The City of Toronto says the ongoing pandemic is continuing to have “significant financial impacts” as it begins the 2021 budget process.
As part of its detailed release, the city says it anticipates a $1.6 billion deficit and is banking on money from the provincial and federal level to help balance its books this year.
By law, the City of Toronto is required to present a balance budget and cannot operate in a deficit.
The city says it expects an additional $856 million in funding from the provincial and federal governments on top of the $740 million it has already received.
The budget proposes a 0.7 property tax increase for home owners, which gets bumped up to 2.2 per cent when the City’s 1.5 per cent Building Levy is factored into the equation. That means the average Toronto household can expect to pay an additional $69 in property taxes in 2021, with average home prices valued at just under $700,000.
The 2021 staff-recommended tax-supported operating budget of $12.09 billion focuses on “managing COVID-19 impacts and recovery, while still preserving existing services within health guidelines, keeping property taxes affordable, and building a prosperous Toronto with a focus on equity.”
The city says combined with the $1.86 billion rate-supported operating budget, the total will top out at just under $14 billion for the year.
The budget is expected to finalized and approved by city council on Feb. 18.
“The proposed 2021 City of Toronto operating and capital budget launched today protects all City services and invests more in key frontline services responding to the COVID-19 pandemic including Toronto Public Health, shelters and supportive housing, and seniors and long-term care,” said Mayor John Tory.
“This is a responsible budget which includes $573 million in savings, offsets, and efficiencies – that’s on top of the $500 million in savings and efficiencies the City worked to find last year in the wake of COVID-19,” Tory added.
Tory says he is against cutting additional services, adding that Torontonians cannot afford significant tax increases to cover the shortfall caused as a result of the virus.
The Mayor says the budget does recognize that the impact of the pandemic, particularly on TTC ridership, remains a factor.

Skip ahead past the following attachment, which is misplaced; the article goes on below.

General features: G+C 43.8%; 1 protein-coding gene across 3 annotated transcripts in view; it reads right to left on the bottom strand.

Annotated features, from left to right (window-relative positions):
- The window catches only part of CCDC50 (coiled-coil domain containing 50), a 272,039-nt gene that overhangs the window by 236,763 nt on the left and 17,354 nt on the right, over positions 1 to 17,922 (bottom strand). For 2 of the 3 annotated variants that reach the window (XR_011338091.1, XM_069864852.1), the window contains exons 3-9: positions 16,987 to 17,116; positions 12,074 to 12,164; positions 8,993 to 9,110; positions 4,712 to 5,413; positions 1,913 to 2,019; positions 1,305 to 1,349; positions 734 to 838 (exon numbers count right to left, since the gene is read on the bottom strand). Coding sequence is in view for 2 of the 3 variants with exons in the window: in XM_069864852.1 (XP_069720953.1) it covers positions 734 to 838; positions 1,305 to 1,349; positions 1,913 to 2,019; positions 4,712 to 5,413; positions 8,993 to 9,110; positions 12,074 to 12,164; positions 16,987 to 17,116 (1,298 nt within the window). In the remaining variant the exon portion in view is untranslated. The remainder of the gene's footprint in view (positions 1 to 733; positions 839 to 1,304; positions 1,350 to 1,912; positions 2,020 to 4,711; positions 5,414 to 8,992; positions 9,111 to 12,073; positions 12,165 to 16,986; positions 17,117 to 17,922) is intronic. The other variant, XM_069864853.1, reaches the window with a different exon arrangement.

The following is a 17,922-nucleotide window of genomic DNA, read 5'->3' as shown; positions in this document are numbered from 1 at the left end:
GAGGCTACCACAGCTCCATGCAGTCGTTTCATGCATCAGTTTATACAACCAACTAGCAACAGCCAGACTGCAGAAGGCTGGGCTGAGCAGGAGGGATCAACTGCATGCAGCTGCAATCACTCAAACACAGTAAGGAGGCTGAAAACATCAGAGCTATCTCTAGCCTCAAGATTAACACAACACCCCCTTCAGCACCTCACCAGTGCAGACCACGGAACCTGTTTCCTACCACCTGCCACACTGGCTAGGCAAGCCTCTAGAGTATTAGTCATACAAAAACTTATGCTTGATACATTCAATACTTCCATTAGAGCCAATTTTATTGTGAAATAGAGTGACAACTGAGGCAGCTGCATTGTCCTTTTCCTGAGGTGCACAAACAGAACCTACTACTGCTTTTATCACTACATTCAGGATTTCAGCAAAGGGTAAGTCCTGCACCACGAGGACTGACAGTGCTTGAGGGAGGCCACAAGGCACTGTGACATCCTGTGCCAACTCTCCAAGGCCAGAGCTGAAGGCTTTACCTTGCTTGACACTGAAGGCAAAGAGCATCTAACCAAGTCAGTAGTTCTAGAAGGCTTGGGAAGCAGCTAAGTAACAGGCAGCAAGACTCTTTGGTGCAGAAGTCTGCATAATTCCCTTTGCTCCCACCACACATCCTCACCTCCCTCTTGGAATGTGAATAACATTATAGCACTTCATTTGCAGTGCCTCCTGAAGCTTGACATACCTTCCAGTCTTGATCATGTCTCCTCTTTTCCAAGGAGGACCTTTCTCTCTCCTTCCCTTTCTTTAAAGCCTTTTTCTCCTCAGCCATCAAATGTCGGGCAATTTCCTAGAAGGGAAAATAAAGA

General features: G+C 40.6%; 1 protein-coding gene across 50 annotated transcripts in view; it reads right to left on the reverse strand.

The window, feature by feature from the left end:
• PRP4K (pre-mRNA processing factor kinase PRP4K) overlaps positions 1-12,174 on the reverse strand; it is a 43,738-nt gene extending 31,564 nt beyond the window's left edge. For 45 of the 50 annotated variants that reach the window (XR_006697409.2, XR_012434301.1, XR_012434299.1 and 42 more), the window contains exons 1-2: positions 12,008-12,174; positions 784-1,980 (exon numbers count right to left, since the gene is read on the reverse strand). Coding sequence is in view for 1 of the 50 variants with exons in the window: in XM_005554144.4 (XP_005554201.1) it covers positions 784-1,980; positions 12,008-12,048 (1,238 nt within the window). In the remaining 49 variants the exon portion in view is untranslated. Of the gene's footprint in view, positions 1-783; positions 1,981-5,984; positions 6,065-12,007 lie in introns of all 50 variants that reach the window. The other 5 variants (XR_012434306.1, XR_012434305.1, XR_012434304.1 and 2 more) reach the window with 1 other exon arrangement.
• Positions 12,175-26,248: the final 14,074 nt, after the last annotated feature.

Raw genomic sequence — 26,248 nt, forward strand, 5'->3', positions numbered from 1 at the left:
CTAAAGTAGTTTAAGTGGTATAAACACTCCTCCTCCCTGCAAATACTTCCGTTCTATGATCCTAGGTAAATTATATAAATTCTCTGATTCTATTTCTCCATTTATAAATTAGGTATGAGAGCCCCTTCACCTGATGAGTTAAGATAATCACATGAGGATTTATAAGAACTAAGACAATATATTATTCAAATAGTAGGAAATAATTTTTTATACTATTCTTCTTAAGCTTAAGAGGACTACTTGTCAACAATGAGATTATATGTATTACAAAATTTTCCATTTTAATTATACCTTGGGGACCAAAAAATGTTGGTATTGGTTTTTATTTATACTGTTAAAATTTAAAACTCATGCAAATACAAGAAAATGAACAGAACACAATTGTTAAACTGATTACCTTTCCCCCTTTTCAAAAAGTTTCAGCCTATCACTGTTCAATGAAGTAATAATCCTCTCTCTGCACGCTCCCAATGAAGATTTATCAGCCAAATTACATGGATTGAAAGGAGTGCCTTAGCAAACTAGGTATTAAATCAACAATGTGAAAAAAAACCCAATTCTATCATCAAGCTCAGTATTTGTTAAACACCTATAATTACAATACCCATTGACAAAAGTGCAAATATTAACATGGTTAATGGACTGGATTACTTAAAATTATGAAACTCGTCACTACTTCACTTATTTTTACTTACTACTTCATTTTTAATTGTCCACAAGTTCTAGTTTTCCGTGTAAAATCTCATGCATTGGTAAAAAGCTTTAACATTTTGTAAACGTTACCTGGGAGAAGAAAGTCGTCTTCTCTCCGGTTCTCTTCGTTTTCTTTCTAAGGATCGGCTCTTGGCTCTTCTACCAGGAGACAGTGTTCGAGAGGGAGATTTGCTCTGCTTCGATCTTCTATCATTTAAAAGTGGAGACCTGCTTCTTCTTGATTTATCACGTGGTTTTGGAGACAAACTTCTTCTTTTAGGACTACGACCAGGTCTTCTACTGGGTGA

“While the budget will ensure we keep our transit system running, freeze fares, and increase service on the busiest bus routes, the TTC is facing an almost $800 million impact mostly from lost fare box revenue,” Tory continued.
Other key elements of the 2021 budget:
- $56 million in new investments to support building a prosperous Toronto and delivering on key commitments, such as road safety, mobility, modernization, culture, and equity and reconciliation.
- $573 million in savings and offsets through City-led mitigation strategies.
- The budget proposes an overall average budgetary increase of 0.51 percent. This equates to a 0.70 percent property tax increase for residential properties – an additional $22 for the average Toronto household, a 0.35 percent increase for commercial properties, and a 0.23 percent increase for industrial properties.
- A 1.5 percent City Building levy consistent with the City’s planned and approved capital funding strategy, costing the average Toronto household an additional $47.
Toronto residents can provide their feedback to the Budget Committee during public presentations scheduled to take place on Jan. 25 and 26.
“Throughout this budget process, I am committed to working with Budget Chief Gary Crawford and all my colleagues on City Council to ensure the final budget makes new investments in other areas and in parts of the city hardest hit by the virus,” added Tory.
You can read the full budget below: